After the terrorist attacks on 9/11, a police officer named James Symington drove to New York City from Canada with his German Shepherd to assist with the search and rescue efforts. Trakr is credited with helping to find the last survivor. She was a woman trapped under the heavy rubble for over 24 hours. Trakr's heroism was recognized by Time magazine, which named him one of the most heroic dogs of all time.
Laika was one of the first animals to go into space and the first to orbit the Earth. She was a stray dog found roaming the streets of the then Soviet Union who was selected to enter their space program. After receiving training, including weightlessness simulations, she rode Sputnik 2 into orbit in 1957. Unfortunately, Laika did not survive long after the launch, but she lives on as part of history.
Among the most famous cats in history is Unsinkable Sam. This black and white cat may have survived the torpedoing of three different battleships during World War II. There's some debate as to whether or not Sam's story is true, but it's fascinating enough to have been passed down through the years.
It's thought that Sam made it through the bombing of a German battleship, British destroyer, and British aircraft carrier with no injuries. Each time, he was found on floating debris and rescued. After the last sunken ship, he lived on dry land until he passed away in 1955.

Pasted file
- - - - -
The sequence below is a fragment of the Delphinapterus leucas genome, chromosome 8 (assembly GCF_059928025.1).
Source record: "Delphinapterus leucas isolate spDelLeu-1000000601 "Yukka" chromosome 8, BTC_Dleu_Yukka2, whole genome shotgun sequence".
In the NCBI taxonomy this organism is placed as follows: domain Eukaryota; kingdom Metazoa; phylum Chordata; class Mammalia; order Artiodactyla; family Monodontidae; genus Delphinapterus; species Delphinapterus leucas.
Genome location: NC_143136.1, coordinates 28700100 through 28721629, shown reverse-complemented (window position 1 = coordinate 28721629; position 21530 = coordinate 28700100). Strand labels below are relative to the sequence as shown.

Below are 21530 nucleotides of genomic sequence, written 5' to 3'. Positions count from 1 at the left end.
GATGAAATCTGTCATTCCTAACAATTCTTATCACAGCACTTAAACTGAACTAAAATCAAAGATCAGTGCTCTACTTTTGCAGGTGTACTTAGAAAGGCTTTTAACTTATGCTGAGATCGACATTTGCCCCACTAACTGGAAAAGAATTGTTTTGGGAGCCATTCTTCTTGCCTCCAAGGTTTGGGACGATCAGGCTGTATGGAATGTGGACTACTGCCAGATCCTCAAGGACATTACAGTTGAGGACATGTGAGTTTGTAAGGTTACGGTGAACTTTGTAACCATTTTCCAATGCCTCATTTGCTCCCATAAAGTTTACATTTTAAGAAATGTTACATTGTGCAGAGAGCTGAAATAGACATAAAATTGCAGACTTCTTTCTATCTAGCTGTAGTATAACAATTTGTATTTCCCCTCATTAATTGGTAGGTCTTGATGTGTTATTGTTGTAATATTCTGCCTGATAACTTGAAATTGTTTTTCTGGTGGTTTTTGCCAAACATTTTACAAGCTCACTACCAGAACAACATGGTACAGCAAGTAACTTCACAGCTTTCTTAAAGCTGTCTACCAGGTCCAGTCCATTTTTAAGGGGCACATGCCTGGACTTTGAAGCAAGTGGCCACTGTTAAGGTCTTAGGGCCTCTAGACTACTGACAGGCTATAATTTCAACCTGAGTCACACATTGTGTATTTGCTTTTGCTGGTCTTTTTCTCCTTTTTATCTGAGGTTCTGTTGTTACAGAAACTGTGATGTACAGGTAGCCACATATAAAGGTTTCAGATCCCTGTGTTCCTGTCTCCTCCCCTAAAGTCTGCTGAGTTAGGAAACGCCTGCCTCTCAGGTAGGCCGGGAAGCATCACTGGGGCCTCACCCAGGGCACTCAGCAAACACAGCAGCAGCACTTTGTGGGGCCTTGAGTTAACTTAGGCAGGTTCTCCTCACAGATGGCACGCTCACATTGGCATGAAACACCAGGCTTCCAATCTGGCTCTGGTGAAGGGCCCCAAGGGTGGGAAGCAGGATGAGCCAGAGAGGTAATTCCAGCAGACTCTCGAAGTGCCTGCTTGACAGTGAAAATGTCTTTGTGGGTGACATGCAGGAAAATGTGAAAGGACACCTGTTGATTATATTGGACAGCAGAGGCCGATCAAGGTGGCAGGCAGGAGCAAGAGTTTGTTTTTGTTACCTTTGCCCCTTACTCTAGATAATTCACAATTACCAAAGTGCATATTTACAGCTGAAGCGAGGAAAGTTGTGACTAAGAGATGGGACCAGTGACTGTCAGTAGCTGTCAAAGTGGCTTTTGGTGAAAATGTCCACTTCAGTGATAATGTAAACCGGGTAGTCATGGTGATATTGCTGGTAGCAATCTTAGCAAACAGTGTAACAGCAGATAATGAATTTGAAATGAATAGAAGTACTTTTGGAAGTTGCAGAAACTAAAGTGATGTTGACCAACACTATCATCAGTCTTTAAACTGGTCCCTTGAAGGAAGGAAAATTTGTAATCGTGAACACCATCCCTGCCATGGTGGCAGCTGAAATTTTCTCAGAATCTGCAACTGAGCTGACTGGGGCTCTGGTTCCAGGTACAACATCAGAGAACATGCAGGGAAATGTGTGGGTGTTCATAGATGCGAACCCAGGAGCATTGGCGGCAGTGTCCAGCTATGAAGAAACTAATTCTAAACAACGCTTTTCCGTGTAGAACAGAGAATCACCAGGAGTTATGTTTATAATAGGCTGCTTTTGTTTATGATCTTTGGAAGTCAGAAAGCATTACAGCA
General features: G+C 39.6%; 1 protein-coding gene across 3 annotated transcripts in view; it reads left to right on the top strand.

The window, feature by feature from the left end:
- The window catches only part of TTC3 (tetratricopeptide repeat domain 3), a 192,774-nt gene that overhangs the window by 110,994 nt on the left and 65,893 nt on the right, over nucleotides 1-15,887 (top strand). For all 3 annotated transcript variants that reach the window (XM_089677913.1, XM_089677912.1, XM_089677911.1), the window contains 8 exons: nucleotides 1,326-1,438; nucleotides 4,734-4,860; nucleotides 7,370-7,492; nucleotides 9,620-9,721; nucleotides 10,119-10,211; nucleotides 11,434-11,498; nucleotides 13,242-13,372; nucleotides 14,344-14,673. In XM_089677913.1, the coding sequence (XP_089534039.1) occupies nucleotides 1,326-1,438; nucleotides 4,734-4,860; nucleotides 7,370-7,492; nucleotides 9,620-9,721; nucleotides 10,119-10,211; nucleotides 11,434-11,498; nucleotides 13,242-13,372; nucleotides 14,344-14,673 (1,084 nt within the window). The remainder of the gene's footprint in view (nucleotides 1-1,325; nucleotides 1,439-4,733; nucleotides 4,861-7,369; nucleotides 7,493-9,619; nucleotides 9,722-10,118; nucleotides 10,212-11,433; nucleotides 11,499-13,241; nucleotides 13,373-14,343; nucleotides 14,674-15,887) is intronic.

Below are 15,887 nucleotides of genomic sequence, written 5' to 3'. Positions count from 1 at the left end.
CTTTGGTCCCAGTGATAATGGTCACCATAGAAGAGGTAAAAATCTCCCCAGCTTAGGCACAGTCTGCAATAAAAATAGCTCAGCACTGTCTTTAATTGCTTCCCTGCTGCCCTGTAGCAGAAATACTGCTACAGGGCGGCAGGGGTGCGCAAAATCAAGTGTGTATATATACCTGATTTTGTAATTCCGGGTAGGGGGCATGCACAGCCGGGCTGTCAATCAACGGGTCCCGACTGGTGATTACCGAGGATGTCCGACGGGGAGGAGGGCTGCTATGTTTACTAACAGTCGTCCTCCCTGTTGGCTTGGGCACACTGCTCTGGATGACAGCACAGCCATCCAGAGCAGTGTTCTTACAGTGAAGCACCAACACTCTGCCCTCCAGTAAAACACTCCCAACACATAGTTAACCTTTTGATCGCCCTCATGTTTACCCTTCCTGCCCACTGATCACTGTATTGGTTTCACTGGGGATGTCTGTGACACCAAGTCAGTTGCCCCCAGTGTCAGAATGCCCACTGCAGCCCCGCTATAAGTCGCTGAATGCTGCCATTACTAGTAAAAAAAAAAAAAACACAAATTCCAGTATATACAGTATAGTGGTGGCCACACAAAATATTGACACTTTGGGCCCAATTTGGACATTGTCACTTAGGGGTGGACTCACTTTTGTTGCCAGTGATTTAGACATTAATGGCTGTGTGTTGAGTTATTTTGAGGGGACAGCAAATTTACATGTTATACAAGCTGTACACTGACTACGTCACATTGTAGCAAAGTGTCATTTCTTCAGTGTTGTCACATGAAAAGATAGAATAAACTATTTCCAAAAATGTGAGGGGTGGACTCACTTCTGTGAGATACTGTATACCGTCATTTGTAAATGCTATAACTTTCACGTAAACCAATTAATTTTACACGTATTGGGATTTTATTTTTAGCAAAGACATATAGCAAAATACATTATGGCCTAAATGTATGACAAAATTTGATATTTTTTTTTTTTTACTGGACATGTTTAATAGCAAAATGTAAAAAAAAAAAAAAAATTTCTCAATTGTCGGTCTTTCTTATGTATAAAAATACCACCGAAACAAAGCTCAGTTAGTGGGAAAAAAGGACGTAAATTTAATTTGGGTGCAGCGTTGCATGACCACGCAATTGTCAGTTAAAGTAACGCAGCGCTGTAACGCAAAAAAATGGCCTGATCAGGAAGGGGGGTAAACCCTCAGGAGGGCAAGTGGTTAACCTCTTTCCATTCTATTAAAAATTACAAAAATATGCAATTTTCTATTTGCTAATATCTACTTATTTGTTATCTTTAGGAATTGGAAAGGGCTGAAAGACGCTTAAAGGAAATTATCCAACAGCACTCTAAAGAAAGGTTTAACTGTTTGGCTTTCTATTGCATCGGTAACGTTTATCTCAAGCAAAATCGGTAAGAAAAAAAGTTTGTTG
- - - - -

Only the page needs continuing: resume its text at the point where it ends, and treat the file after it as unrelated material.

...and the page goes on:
A Siberian Husky named Balto became famous as the lead sled dog on a lifesaving expedition. In 1925, his sled team was able to transport medicine from Anchorage to Nome, Alaska, to help halt a deadly diptheria epidemic. This was no small feat considering they had to travel more than 600 miles through a raging blizzard and sub-zero temperatures. There's a statue commemorating Balto in New York City's Central Park.
In 1903, Bud Nelson became the first dog to cross the United States in an automobile. Bud was a Pit Bull rescued by Dr. Horatio Nelson Jackson, who later helped found the American Legion. Jackson's car had no roof, so he outfitted Bud with a pair of sporty goggles to protect his eyes from fumes and debris. The goggles are now in the Smithsonian Museum of American History in Washington DC.
Scarlett was a stray cat from Brooklyn, New York, who proved herself to be a heroic mama. When the abandoned garage she and her kittens lived in caught on fire, she risked her life to carry each one of them out.
She suffered bad burns in the process, but she was determined to get her babies to safety. She was able to save all but one of them. Scarlett and her surviving kittens were adopted into loving homes after the incident.
Cairo was the first military dog put into service by the United States Navy Sea, Air, and Lands Teams (Navy SEALs). This Belgian Malinois was part of the elite Seal Team Six who took down Osama Bin Laden.
Cairo parachuted into Bin Laden's compound with his human team members. Once inside, he alerted them to explosives and potential threats to help ensure the mission's success. Cairo was named Animal of the Year by Time magazine in 2011.
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The information presented in this article is for educational and informational purposes only and does not constitute or substitute for the advice of your veterinarian.